Please ensure Javascript is enabled for purposes of website accessibility

The #2 Reason California CPAs are Disciplined by the Board May Surprise You

Forgive me for that Upworthy-esque piece of hit bait excuse for a headline, I almost went it "CPAs Are Getting Disciplined in California; You Won't Believe Why!" so I guess it's not as bad.

In the Winter 2014 issue of the California Board of Accountancy Update, the Board takes a quick look at the top 3 reasons California CPAs get in trouble:

You worked hard to earn the “CPA” designation after your name, so why not be certain to protect it? In an effort to help licensees understand the most common ways in which CPA licenses are jeopardized, we have provided the top three causes of discipline.

In the past three years, the most common violation of the Accountancy Act was Business and Professions Code (BPC) section 5100(g) – Willful Violation of the Accountancy Act. This violation primarily occurs when a licensee knows, or should have known, something they are doing violates the Accountancy Act. The easiest way to avoid violating this code section is to know the Accountancy Act. The two hour regulatory review course required for license renewal every six years is a start, as is referencing the BPC when needed. The entire Accountancy Act and all CBA Regulations are available on the CBA website, on the “Laws and Rules” tab, under the Blue Book heading.

Easy enough to avoid that, really. Moving on:

The second most common violation of the Accountancy Act was BPC section 5100(c) – Dishonesty, Fraud, Gross Negligence, or Repeated Negligent Acts. If you are like most CPAs, you read the last sentence and thought to yourself that you would never violate BPC section 5100(c).

Right? You earned that license with blood, sweat, and many many MCQs. No way are you going to throw it away by stealing from your clients or giving your golf buddy insider trading tips on your clients or… using SALY?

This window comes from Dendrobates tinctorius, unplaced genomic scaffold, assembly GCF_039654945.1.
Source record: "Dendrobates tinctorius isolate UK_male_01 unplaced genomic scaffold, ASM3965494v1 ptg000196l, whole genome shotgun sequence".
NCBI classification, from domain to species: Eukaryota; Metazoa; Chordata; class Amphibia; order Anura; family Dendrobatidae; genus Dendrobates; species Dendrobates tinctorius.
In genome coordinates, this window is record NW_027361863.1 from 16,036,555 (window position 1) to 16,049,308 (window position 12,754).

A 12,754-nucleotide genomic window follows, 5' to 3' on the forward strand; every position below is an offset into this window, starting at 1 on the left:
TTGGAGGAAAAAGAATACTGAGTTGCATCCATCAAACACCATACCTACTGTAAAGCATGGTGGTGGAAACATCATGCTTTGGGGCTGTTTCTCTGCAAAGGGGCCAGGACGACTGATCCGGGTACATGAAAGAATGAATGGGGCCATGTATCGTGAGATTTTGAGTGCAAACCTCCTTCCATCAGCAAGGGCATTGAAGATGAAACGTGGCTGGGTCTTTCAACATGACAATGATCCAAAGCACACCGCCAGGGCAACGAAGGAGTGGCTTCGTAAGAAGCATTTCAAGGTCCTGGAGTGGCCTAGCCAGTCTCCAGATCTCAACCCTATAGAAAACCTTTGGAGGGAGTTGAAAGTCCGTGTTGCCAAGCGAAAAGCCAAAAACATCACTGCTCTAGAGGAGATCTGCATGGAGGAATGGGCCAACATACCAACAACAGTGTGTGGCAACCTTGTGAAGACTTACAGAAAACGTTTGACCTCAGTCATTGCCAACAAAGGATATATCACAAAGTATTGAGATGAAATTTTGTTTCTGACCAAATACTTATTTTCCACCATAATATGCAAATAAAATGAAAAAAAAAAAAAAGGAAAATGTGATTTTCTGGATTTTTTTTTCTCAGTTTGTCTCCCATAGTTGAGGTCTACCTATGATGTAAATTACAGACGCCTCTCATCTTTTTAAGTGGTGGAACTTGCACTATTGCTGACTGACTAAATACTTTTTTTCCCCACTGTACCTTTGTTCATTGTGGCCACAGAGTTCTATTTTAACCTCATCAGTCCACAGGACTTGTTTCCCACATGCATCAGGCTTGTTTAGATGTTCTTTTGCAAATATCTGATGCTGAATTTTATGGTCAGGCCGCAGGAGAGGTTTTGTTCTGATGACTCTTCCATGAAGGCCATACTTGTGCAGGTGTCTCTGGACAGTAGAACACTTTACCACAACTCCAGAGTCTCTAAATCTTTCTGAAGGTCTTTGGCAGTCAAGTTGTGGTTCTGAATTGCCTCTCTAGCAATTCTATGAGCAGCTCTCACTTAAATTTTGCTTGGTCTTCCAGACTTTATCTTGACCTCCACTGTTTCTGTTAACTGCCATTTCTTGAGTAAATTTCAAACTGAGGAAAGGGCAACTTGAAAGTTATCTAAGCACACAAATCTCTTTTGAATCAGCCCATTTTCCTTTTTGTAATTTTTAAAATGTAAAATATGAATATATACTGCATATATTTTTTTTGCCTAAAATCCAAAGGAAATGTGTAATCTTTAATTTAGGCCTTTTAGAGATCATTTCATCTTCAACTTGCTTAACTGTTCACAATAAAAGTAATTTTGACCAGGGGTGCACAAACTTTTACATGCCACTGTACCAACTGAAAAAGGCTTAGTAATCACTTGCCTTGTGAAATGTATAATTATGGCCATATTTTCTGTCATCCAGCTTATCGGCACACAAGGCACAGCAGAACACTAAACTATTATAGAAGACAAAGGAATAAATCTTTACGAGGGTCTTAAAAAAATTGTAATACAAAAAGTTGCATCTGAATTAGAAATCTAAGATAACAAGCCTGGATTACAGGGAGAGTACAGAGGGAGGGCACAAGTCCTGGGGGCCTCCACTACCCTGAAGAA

Yes, that's right, this section is less about outright scandalousness and more about lazy ass work:

However, most people are creatures of habit, and find themselves using the same audit program and engagement letters year after year. With the rate at which standards change, it is becoming increasingly easier to use a worksheet that is out of compliance with standards. This is why the knowledge you gain through the continuing education you complete for license renewal is key to keeping abreast of changes in standards.

By relying too heavily on SALY (who, let's face it, can sometimes be a tired, overused bitch), you can find yourself in the same camp as dishonest, fraudulent jerks. And as we all know, those guys get kicked off CPA island pretty quick.

Don't be that guy.

Latest Accounting Jobs--Apply Now:

Have something to add to this story? Give us a shout by email, Twitter, or text/call the tipline at 202-505-8885. As always, all tips are anonymous.

Comments are closed.

Related articles

counting money

Researchers Shockingly Discover That If You Pay Low Level Grunts More, They Do Better Financial Reporting

A new working paper from Stanford Graduate School of Business professors Christopher Armstrong, John Kepler, and David Larcker, and Shawn Shi, Ph.D. ’23, of the University of Washington’s Foster School of Business has found a connection between how well low-ranking accountants are paid and the quality of their work. This is a new area for […]

freaked out guy

ChatGPT Talks About AI Taking Accountants’ Jobs From the Perspective of an Accountant Losing Their Job to AI

Ed. note: I asked ChatGPT to write about automation in accounting from the perspective of an accountant losing his or her job to AI. Here’s what it said. Note: Going Concern does not publish AI-generated content unless it’s clearly labeled as in this case. Believe it or not, humans write most of this crap. As […]